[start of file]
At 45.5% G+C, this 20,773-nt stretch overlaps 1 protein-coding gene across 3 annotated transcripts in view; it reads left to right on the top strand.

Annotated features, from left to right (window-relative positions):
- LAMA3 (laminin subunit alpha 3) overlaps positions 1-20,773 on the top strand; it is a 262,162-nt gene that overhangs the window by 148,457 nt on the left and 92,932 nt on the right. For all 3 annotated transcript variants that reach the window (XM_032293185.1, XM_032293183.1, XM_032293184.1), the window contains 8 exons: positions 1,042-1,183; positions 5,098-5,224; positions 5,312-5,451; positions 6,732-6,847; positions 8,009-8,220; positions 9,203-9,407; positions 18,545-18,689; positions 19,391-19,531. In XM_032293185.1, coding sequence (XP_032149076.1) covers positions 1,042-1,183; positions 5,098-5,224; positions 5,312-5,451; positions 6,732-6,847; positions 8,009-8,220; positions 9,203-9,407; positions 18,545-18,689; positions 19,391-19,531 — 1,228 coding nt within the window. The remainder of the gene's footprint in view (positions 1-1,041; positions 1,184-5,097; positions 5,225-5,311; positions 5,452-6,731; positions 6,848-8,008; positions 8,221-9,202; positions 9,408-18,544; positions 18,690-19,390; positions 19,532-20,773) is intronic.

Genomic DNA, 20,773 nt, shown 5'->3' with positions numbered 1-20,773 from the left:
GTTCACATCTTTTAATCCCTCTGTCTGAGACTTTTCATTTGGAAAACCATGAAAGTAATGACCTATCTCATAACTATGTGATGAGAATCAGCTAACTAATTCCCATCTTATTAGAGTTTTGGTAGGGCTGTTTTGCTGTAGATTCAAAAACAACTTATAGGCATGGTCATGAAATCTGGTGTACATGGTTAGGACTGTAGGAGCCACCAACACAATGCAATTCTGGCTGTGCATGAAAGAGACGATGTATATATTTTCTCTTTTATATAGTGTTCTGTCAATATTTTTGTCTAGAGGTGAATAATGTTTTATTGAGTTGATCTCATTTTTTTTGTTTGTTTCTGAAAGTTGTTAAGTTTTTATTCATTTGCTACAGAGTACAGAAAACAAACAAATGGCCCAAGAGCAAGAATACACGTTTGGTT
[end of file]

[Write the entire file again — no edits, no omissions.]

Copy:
At 45.5% G+C, this 20,773-nt stretch overlaps 1 protein-coding gene across 3 annotated transcripts in view; it reads left to right on the top strand.

Annotated features, from left to right (window-relative positions):
- LAMA3 (laminin subunit alpha 3) overlaps positions 1-20,773 on the top strand; it is a 262,162-nt gene that overhangs the window by 148,457 nt on the left and 92,932 nt on the right. For all 3 annotated transcript variants that reach the window (XM_032293185.1, XM_032293183.1, XM_032293184.1), the window contains 8 exons: positions 1,042-1,183; positions 5,098-5,224; positions 5,312-5,451; positions 6,732-6,847; positions 8,009-8,220; positions 9,203-9,407; positions 18,545-18,689; positions 19,391-19,531. In XM_032293185.1, coding sequence (XP_032149076.1) covers positions 1,042-1,183; positions 5,098-5,224; positions 5,312-5,451; positions 6,732-6,847; positions 8,009-8,220; positions 9,203-9,407; positions 18,545-18,689; positions 19,391-19,531 — 1,228 coding nt within the window. The remainder of the gene's footprint in view (positions 1-1,041; positions 1,184-5,097; positions 5,225-5,311; positions 5,452-6,731; positions 6,848-8,008; positions 8,221-9,202; positions 9,408-18,544; positions 18,690-19,390; positions 19,532-20,773) is intronic.

Genomic DNA, 20,773 nt, shown 5'->3' with positions numbered 1-20,773 from the left:
GTTCACATCTTTTAATCCCTCTGTCTGAGACTTTTCATTTGGAAAACCATGAAAGTAATGACCTATCTCATAACTATGTGATGAGAATCAGCTAACTAATTCCCATCTTATTAGAGTTTTGGTAGGGCTGTTTTGCTGTAGATTCAAAAACAACTTATAGGCATGGTCATGAAATCTGGTGTACATGGTTAGGACTGTAGGAGCCACCAACACAATGCAATTCTGGCTGTGCATGAAAGAGACGATGTATATATTTTCTCTTTTATATAGTGTTCTGTCAATATTTTTGTCTAGAGGTGAATAATGTTTTATTGAGTTGATCTCATTTTTTTTGTTTGTTTCTGAAAGTTGTTAAGTTTTTATTCATTTGCTACAGAGTACAGAAAACAAACAAATGGCCCAAGAGCAAGAATACACGTTTGGTT